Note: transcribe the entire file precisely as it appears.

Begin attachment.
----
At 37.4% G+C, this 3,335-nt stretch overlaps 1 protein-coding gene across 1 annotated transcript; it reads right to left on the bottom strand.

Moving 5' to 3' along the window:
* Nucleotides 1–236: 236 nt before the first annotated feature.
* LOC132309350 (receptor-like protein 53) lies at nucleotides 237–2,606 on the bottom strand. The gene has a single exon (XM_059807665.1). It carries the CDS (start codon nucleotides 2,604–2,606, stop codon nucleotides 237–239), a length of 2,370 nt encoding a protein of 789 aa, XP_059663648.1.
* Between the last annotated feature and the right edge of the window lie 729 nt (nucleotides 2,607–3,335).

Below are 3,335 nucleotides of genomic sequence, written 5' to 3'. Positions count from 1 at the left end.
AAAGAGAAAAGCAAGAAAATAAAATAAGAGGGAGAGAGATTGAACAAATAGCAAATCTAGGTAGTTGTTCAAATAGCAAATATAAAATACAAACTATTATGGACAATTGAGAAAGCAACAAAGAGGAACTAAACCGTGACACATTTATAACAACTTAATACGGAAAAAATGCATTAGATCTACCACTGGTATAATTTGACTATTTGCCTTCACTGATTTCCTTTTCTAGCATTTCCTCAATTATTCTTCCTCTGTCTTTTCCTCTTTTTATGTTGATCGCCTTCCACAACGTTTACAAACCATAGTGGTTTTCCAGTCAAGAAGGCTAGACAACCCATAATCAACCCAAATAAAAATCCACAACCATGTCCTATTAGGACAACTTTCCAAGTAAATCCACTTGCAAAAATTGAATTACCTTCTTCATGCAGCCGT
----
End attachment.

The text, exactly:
At 37.4% G+C, this 3,335-nt stretch overlaps 1 protein-coding gene across 1 annotated transcript; it reads right to left on the bottom strand.

Moving 5' to 3' along the window:
* Nucleotides 1–236: 236 nt before the first annotated feature.
* LOC132309350 (receptor-like protein 53) lies at nucleotides 237–2,606 on the bottom strand. The gene has a single exon (XM_059807665.1). It carries the CDS (start codon nucleotides 2,604–2,606, stop codon nucleotides 237–239), a length of 2,370 nt encoding a protein of 789 aa, XP_059663648.1.
* Between the last annotated feature and the right edge of the window lie 729 nt (nucleotides 2,607–3,335).

Below are 3,335 nucleotides of genomic sequence, written 5' to 3'. Positions count from 1 at the left end.
AAAGAGAAAAGCAAGAAAATAAAATAAGAGGGAGAGAGATTGAACAAATAGCAAATCTAGGTAGTTGTTCAAATAGCAAATATAAAATACAAACTATTATGGACAATTGAGAAAGCAACAAAGAGGAACTAAACCGTGACACATTTATAACAACTTAATACGGAAAAAATGCATTAGATCTACCACTGGTATAATTTGACTATTTGCCTTCACTGATTTCCTTTTCTAGCATTTCCTCAATTATTCTTCCTCTGTCTTTTCCTCTTTTTATGTTGATCGCCTTCCACAACGTTTACAAACCATAGTGGTTTTCCAGTCAAGAAGGCTAGACAACCCATAATCAACCCAAATAAAAATCCACAACCATGTCCTATTAGGACAACTTTCCAAGTAAATCCACTTGCAAAAATTGAATTACCTTCTTCATGCAGCCGT